Oooooooooooh no it isn’t. Forgive me, tis the season of the pantomine after all.
The message coming from some powerful firms and individuals is that collaborative law doesn’t work. The excuses given include that client’s don’t like it, it’s too expensive, the costs are hard to manage and that it is very last season, dahlink.
The more I hear this message, the more apparent it is that it is the solicitors themselves who don’t like it.
There are several reasons this might be but the underlying reasons are likely to be that (a) solicitors don’t like relinquishing control over clients; and (b) they fear losing the client (i.e. money) if the collaborative process fails. Neither of these reasons are very client friendly.
The real problem is that it is contagious.
If the biggest firms and most powerful lawyers in an area are sending out a message, it will be reiterated across the sector. Equally, if the senior lawyers in a department do not support collaborative law, the juniors will necessarily follow suit. Their careers depend on it. As a result, the option is barely reaching the clients and the statistics are validating the opinion that client’s don’t like it.
It is extremely easy for family solicitors to manipulate clients during the very early stages of their separation, particularly when the client is paying large sums of money to them. Even the most experienced and commercial clients may be relieved to have identified someone to represent them in this personal area of their lives. With the retainer goes a huge amount of trust in the chosen lawyer and if that lawyer does not like collaborative law then the option will not be properly offered to the client. It seems this is happening across the city and probably in other areas too.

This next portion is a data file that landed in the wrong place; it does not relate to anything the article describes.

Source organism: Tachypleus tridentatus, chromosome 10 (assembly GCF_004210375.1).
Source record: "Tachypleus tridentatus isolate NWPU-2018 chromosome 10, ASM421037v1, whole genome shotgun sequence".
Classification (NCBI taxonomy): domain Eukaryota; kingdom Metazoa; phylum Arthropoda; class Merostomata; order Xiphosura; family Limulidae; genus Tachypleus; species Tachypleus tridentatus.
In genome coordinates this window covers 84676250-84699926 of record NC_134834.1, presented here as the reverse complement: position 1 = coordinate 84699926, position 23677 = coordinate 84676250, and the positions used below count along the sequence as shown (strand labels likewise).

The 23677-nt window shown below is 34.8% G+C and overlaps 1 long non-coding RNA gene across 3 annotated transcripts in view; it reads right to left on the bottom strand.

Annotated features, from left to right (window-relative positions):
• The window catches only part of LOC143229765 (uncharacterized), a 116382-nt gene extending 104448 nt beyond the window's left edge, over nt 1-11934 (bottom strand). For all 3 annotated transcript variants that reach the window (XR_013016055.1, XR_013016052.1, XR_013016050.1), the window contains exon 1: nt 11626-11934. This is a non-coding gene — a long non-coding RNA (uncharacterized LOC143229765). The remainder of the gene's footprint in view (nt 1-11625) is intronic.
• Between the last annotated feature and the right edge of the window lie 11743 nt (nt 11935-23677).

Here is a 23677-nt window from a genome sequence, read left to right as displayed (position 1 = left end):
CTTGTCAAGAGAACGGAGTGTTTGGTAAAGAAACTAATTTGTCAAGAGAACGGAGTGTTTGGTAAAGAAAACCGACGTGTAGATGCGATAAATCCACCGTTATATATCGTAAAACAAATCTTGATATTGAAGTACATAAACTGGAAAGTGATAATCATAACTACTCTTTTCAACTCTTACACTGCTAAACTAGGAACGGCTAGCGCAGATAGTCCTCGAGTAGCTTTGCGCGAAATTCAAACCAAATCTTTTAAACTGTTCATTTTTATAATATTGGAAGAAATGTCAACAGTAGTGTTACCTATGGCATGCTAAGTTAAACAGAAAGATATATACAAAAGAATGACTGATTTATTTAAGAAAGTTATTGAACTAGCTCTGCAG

Before we deal with the need for high quality options meetings, transparent costs and support for those engaged in the collaborative process (subjects of later blogs) we need to deal openly with this fundamental problem.
By nature, family lawyers tend to be independent slightly controversial sorts. We need some of that free thinking spirit to support the collaborative process even where it might feel like it exposes you.
If anyone reading this wishes to discuss the issues raised, please contact Access.